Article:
... •Un-decomposed material is litter
•fully decomposed material is humus
•physical and biological process
•detritovores - detritus eating invertebrates
•microbial decomposers - bacteria/fungi
•fixed, lost and transformed nutrients
... Organization of the Biosphere
• Chemical cycling- chemicals cycle through
an ecosystem until they are returned to
the environment through death and
• Energy cycling-flows from the sun through
photosynthesizers to others in food chain
and dissipates back to the environment as
... Taphonomy is the study of the processes that
affect the decomposition, dispersal, erosion,
burial, and re-exposure of organisms after, at,
and even before death.
It is the study of the fate of human remains.
Forensic Taphonomy is a subfield of forensic
There are two branches of ...
... leaves it devoid of life.
• How it happens: When nitrates and
phosphates (namely coming from
agricultural areas as runoff) accumulate in
bodies of water, they act as nutrients, and
increase the growth of plants and algae…
... Terms to know (some are used in the readings, others you may need to look up):
Net vs. gross primary production
Water holding capacity
organic vs. inorganic nutrients (C, N, P)
labile vs. resistant
actual evapotrans ...
... The process of decomposition involves the gradual breaking down of dead material to
smaller and smaller particles and eventually to small molecules. It involves the action of
physical factors, such as weathering and leaching, and the activities of microorganisms and
detritivores. Litter within inter ...
... A fungus is an organism that obtains food by feeding on
other living or dead organisms. Some fungi secrete powerful
enzymes that break down organic structures which it can then
absorb as food. Thus fungi act as great recyclers. Fungi live
almost everywhere on Earth, and in almost every environment. ...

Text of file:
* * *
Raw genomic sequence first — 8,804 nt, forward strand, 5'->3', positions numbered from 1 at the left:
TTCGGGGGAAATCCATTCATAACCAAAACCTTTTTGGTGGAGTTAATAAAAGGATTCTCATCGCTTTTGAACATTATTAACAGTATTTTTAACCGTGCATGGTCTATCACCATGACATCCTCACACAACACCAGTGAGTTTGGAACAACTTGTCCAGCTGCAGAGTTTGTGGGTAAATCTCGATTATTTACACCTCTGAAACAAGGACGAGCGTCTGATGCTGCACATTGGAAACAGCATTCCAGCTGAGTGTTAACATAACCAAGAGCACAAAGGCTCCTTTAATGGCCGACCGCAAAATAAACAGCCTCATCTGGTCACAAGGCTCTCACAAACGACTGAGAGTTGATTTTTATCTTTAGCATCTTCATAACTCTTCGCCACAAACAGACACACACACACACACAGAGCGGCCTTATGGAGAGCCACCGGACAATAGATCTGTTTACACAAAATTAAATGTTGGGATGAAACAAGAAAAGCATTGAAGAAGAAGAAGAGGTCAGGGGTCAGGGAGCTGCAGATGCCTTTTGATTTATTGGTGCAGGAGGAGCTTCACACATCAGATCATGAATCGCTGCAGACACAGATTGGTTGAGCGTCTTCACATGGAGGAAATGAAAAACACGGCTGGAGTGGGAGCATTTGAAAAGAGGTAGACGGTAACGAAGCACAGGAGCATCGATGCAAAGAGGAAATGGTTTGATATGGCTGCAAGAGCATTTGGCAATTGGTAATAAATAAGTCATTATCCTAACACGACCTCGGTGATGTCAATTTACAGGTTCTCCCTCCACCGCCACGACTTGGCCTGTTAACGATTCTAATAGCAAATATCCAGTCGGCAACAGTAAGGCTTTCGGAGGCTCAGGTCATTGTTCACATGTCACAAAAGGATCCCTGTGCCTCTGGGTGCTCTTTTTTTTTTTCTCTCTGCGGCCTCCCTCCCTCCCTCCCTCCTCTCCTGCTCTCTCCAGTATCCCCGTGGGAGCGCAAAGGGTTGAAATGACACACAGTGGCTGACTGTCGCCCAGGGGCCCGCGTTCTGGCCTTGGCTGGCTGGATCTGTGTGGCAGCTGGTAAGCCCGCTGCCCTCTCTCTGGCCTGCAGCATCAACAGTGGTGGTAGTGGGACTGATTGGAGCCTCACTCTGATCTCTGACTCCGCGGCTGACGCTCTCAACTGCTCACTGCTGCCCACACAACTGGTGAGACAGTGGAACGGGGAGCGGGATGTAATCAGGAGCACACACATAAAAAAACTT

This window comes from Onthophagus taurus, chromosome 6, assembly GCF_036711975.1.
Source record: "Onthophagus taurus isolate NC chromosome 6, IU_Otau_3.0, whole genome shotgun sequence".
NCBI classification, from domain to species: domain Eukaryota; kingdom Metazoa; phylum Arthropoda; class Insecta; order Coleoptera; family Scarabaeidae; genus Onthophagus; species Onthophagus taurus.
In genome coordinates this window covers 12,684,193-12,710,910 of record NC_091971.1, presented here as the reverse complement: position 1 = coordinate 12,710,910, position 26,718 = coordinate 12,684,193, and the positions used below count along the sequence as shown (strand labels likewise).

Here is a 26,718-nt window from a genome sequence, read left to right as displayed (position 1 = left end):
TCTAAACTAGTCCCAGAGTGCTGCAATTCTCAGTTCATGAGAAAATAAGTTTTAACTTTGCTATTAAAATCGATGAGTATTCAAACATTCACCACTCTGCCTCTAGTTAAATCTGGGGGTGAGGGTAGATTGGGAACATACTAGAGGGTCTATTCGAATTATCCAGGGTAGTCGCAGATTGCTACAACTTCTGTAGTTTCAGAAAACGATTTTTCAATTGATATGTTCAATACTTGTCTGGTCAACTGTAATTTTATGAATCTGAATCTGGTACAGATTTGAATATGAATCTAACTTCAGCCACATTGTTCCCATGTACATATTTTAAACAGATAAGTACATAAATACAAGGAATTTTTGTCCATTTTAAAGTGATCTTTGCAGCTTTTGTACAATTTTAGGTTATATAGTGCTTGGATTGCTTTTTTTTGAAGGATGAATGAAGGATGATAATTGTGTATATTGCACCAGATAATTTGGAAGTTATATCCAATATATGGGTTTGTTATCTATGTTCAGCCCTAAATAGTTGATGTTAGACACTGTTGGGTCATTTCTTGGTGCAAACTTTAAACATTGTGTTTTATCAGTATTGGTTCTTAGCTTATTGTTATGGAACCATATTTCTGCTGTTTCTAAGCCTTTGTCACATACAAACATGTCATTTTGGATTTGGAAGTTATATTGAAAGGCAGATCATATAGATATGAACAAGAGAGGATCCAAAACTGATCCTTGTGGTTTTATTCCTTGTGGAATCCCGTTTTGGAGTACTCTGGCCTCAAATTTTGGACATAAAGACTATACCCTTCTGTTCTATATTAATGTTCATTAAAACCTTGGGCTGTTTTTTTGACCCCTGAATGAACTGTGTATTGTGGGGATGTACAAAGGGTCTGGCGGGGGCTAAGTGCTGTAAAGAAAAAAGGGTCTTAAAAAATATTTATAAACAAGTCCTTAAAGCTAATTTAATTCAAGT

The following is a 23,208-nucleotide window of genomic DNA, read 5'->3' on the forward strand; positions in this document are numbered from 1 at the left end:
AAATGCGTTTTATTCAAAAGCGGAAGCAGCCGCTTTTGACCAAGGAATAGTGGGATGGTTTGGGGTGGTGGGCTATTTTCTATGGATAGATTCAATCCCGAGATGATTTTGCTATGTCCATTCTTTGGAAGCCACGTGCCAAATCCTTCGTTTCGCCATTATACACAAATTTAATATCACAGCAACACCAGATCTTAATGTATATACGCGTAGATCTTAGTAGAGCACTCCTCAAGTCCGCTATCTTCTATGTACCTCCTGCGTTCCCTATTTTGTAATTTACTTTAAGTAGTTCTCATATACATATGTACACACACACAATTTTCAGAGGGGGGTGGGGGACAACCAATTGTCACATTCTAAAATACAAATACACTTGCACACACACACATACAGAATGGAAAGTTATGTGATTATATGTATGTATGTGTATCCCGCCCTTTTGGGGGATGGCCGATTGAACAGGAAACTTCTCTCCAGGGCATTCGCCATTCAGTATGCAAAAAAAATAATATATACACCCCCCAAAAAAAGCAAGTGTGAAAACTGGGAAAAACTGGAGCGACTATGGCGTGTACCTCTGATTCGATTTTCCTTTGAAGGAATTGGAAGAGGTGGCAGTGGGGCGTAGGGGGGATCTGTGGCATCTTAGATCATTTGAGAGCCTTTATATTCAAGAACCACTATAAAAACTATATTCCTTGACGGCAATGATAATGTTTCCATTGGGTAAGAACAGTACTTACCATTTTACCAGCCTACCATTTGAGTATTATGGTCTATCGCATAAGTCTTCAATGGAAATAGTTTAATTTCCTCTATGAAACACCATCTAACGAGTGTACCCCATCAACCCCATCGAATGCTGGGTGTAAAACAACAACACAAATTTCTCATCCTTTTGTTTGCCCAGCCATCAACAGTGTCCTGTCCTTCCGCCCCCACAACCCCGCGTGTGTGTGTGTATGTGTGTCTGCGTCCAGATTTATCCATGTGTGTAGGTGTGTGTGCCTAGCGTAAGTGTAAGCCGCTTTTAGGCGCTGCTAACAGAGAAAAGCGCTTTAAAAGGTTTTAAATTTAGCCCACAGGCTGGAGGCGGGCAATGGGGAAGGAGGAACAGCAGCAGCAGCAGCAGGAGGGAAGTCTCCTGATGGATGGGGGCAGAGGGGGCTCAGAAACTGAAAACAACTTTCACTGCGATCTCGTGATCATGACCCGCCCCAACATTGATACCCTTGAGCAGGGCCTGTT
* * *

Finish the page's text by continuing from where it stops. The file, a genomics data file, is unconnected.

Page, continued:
... •Dead plant biomass breaks down slowly
and their nutrients can remain tied up in as
organic detritus for long periods of time
•Primary production in many ecosystems
depends more on its recycling rate ie mainly
decomposition of plant detritus, than on
•Aquatic plants break down more rap ...
... Erosion, freezing and thawing, lightning,
rain dissolving rocks and minerals, plant
roots, animals burrowing, chemical
Dead organisms are decomposed into their
... put into our compost piles (leaves, kitchen
scraps, dead plant material, coffee grounds,
etc.) are completely decomposed, nutrients
like nitrogen, phosphorus, and sulfur that
were once locked inside are taken up by
... following questions in an expanded discussion on the role of
decomposers in an ecosystem.
a. What is an ecosystem service?
An ecosystem service is a vital function that some
organisms in the ecosystem provide for the benefit of all the
others. For instance, plants produce oxygen that other
animals n ...
... likely to be the result of an unhealthy soil. A healthy soil contains nutrients, microbes, fungi, trace elements and
mesofauna, which are all work together and form an essential system for sustainable plant growth. There are two
main groups of mesofauna living within the soil – springtails and mites ...
... matter are passed from one organism to another and
from one part of the biosphere to another through
• Matter can cycle because biological systems do not
use up matter, they transform it.
• Matter is assembled into living tissue or passed out of
the body as waste products.
... fission are called zooids, and they
regenerate missing parts after
separating from each other
A hard capsule called a cocoon
A few turberllarians have a free
swimming stage called a Muller larva
... eliminated the source of decay. They dried the
body by using a salt mixture called natron.
Natron is a natural substance that is found in
abundance along the Nile river. Natron is
p of four salts: sodium carbonate,,
sodium bicarbonate, sodium chloride, and
sodium sulfate. The sodium carbonat ...
Decomposition is the process by which organic substances are broken down into a much simpler form of matter. The process is essential for recycling the finite matter that occupies physical space in the biome. Bodies of living organisms begin to decompose shortly after death. Although no two organisms decompose in the same way, they all undergo the same sequential stages of decomposition. The science which studies decomposition is generally referred to as taphonomy from the Greek word τάφος taphos, meaning tomb.One can differentiate abiotic from biotic decomposition (biodegradation). The former means ""degradation of a substance by chemical or physical processes, e.g. hydrolysis. The latter one means ""the metabolic breakdown of materials into simpler components by living organisms"", typically by microorganisms.